Comparative performance of dairy cows in low-input smallholder and high-input production systems in South Africa

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Abstract

The aim of this study was to benchmark the performance of dairy cows in the low-input smallholder system against their counterparts in the high-input system, in South Africa. Data comprised of cow performance records from the national dairy recording scheme. Performance measures included production (305-day yields of milk, fat, and protein), lactation length, somatic cell count (SCC), and reproductive traits, represented by age at first calving (AFC) and calving interval (CI). Least squares means of each trait were compared between the two systems, and lactation curves for production traits and SCC were plotted for each production system. Mean yields of milk, fat, and protein were significantly (P < 0.05) lower in the smallholder (4097 ± 165, 174 ± 5.1, and 141 ± 4.5 respectively) compared to the high-input system (6921 ± 141, 298 ± 4.7, and 245 ± 4.1 respectively). Mean lactation length was significantly (P < 0.05) shorter for the smallholder (308 ± 15.1) than the high-input system (346 ± 12.8). Log-transformed somatic cell count (SCS) was, however, significantly (P < 0.05) higher in the smallholder (2.41 ± 0.01) relative to the high-input system (2.27 ± 0.01). Cows in high-input herds showed typical lactation curves, in contrast to the flat and low peaking curves obtained for the smallholder system. Cows on smallholder herds had their first calving significantly (P < 0.05) older (30 ± 0.5) than those in the high-input system (27 ± 0.5). There was, however, no significant difference (P < 0.05) in CI between the two systems. These results highlight large room for improvement of dairy cow performance in the smallholder system and could assist in decision-making aimed at improving the productivity of the South African dairy industry.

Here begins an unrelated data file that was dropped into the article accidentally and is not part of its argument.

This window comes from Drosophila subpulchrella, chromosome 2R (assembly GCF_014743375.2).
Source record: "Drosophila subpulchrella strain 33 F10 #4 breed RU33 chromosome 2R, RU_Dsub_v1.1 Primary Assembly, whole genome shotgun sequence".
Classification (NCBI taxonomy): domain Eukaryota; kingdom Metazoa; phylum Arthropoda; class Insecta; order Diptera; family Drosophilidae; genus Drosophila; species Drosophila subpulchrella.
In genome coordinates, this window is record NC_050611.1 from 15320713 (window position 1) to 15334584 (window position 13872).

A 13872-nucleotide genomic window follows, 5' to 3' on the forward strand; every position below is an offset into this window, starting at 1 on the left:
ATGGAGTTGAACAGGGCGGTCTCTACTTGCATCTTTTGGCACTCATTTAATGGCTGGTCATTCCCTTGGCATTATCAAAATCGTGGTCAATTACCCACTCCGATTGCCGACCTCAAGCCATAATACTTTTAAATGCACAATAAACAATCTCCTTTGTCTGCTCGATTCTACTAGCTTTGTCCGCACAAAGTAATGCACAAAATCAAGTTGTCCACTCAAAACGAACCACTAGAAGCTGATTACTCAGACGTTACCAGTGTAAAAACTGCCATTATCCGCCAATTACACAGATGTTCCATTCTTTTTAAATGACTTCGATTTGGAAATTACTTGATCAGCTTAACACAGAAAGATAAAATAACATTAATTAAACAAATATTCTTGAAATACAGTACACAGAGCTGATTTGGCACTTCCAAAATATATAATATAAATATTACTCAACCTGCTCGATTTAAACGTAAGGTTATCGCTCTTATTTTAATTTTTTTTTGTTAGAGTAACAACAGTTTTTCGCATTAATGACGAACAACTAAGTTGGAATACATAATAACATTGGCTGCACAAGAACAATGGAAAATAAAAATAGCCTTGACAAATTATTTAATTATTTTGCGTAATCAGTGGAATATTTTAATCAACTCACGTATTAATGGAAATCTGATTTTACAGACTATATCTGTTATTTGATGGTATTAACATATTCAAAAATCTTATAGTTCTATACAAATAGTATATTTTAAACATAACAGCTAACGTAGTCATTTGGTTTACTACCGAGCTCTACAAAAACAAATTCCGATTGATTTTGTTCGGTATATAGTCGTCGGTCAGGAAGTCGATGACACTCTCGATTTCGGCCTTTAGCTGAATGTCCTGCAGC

Keywords

Lactation curve Production Reproduction Somatic cell count 

Notes

Acknowledgments

The authors acknowledge the support from the University of Pretoria and the South African, Agricultural Research Council-Animal Production Institute.

Compliance with ethical standards

Conflict of interest

The authors declare that they have no conflict of interest.

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Copyright information

© Springer Science+Business Media B.V., part of Springer Nature 2018

Authors and Affiliations

  1. 1.Department of Animal and Wildlife SciencesUniversity of PretoriaPretoriaSouth Africa
  2. 2.ARC Animal Production InstituteIreneSouth Africa

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